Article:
Letter to the editor: GOP's health care plan is shameful

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Now, Republicans have to figure out if there's a version of Obamacare repeal that can find 50 supportive senators - a balancing act between moderates looking to keep more of the social safety net in place and conservatives looking to reduce the role of government in health care.

In January, Paul seemed to warn about the exact dangers that he's now advocating, particularly the political dangers to repealing Obamacare without a follow-through plan to replace it. Support for the overhaul is in the single digits among Democrats, but several polls show independents and Republicans also remarkably uneasy, with total support among all respondents languishing somewhere between about 12 and 27 percent.

But if the Senate isn't careful, the current bill will serve to remind too many Republicans and independents what they like least about Washington, even if some of its substance would pay off down the road.

If Mitch McConnell believed anything about the health care bill, it was that the Senate needed to vote on it before they left for a scheduled July 4 recess. "It doesn't have the votes, and it's a waste of valuable time to discuss it".

On the other, he is also trying to please conservatives like Sens.

Republicans have been talking about repealing Obamacare's taxes since before the bill be became law.

Paul has submitted his own alternative approach to the White House and Senate leadership - one that would allow individuals to band together in groups to buy coverage and end government subsidies or "bailouts" for insurance companies that incur huge losses.

Trump urges GOP Senators to repeal Obamacare immediately, then replace
Letter to the editor: GOP's health care plan is shameful

"The bill is just being lit up like a Christmas tree full of billion-dollar ornaments, and it's not repeal".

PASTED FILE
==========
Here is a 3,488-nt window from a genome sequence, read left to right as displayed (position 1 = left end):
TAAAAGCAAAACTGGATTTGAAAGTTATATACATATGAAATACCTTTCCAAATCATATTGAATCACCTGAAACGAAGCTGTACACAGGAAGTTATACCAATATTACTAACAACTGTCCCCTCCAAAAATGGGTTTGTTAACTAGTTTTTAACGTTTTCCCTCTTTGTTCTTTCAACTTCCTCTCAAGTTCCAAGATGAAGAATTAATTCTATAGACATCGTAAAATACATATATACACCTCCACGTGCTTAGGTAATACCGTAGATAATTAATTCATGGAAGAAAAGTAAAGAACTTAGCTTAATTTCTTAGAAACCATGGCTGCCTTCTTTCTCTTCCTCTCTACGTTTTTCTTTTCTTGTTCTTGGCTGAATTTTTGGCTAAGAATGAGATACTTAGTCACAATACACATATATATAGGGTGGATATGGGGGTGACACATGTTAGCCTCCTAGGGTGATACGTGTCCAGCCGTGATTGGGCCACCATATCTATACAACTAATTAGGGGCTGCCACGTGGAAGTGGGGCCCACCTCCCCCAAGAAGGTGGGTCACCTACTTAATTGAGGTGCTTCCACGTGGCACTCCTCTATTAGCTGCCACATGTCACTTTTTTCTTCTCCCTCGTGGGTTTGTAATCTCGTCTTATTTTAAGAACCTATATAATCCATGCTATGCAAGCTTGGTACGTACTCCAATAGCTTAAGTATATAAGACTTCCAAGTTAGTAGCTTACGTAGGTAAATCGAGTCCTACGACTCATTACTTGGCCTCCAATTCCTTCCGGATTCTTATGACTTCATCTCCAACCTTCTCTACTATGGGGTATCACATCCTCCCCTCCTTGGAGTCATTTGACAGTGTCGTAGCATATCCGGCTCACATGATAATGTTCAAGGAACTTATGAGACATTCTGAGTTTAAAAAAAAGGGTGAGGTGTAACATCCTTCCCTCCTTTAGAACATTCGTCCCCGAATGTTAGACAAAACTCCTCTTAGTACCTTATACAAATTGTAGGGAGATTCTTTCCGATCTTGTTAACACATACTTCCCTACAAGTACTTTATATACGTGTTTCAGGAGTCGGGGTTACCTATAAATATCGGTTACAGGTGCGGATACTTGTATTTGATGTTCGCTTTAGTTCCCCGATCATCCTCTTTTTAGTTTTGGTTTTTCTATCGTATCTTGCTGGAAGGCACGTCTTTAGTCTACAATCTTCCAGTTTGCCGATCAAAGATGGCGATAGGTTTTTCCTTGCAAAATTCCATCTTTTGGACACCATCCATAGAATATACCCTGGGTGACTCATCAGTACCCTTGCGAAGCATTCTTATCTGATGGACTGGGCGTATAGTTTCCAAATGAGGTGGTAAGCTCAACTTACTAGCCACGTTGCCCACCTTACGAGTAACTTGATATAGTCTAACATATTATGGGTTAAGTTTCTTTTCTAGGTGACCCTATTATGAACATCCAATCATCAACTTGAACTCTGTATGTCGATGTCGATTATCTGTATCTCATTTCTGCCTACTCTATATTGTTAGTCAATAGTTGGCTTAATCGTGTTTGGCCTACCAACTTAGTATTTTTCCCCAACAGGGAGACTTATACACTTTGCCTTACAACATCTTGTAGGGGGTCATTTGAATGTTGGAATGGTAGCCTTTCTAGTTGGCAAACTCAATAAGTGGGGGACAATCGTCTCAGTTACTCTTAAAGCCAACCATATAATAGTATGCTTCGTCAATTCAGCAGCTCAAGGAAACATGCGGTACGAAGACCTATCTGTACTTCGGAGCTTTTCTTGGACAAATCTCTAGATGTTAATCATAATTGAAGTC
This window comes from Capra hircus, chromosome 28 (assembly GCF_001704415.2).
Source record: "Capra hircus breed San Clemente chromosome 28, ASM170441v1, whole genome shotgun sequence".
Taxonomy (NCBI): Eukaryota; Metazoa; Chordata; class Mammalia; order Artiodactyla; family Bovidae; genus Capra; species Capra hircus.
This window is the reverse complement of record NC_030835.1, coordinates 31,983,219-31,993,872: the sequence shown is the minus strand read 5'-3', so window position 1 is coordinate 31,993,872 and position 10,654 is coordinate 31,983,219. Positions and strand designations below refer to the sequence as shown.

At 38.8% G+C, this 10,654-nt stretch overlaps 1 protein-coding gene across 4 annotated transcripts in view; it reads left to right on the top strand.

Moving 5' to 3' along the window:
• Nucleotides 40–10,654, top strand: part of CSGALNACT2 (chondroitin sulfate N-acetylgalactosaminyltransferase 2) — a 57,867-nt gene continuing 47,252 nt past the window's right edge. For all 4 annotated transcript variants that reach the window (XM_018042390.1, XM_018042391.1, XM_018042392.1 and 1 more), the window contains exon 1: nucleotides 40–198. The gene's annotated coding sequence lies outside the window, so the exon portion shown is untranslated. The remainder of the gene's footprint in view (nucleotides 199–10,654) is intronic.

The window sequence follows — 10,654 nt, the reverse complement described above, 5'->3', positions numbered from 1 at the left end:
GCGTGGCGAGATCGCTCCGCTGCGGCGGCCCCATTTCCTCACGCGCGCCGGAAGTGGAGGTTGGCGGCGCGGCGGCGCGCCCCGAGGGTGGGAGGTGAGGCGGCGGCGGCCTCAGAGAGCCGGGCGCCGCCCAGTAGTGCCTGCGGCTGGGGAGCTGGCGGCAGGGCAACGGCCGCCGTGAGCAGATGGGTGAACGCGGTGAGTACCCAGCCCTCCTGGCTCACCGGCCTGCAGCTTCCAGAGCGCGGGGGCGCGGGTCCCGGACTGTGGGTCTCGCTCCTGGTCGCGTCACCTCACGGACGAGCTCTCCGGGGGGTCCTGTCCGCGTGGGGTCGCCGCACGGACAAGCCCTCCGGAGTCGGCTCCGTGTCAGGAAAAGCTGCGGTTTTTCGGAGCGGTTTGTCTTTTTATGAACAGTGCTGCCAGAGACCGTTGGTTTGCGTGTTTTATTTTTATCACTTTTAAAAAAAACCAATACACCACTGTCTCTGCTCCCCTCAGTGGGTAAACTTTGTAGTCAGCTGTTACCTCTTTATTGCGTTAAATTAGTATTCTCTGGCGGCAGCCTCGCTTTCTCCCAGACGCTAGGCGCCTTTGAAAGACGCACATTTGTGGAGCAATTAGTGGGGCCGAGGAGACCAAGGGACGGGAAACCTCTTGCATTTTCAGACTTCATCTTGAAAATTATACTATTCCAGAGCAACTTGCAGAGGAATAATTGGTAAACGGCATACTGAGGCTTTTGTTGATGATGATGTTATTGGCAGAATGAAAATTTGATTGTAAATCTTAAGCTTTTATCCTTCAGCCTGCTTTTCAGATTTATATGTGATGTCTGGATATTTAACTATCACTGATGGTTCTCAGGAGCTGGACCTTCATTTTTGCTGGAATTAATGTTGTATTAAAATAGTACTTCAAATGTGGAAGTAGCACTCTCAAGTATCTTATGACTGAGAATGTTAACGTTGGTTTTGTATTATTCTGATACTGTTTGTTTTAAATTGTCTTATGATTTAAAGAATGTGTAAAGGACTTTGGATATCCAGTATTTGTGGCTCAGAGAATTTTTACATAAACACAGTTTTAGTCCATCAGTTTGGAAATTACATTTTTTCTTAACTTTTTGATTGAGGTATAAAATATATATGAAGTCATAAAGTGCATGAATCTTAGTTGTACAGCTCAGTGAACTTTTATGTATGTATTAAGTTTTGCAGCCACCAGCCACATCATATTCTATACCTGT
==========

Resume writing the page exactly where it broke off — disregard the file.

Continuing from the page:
Sen. Mike LeeMike LeeGOP senator: "It's not going to do any good" to comment on Trump's tweets GOP senators warming to repeal then replace on ObamaCare Lee on healthcare: Lumping too much into one bill dooms its chances MORE (R-Utah) during an interview that aired Sunday warned that putting too much into one piece of legislation makes it more hard for it to pass. "You can't leave the American people out like this".

Trump subsequently anointed McConnell's Senate version as much better and more humane.

As it stands, the Senate bill isn't where it needs to be for Republicans to get excited and get it passed. "We're getting close", Short said on "Fox News Sunday".

After failing to bring the Senate to a vote to repeal and replace the Affordable Care Act (ACA) this week, Republicans, including President Donald Trump, have argued that the best path forward is to repeal Obamacare now and then delay replacing the legislation until a later date. "We think that helps solve numerous problems that America faces". "Conversations are ongoing as we speak, so we look forward hopefully them coming back after this Fourth of July recess and getting the work done".

"The fact of the matter is that he can do more than one thing at a time", Price snapped in response to a question by NBC's Chuck Todd. Even as he sought to discuss flooding issues, an attendee interrupted to mention Medicaid, prompting others to chant, "Health care!"

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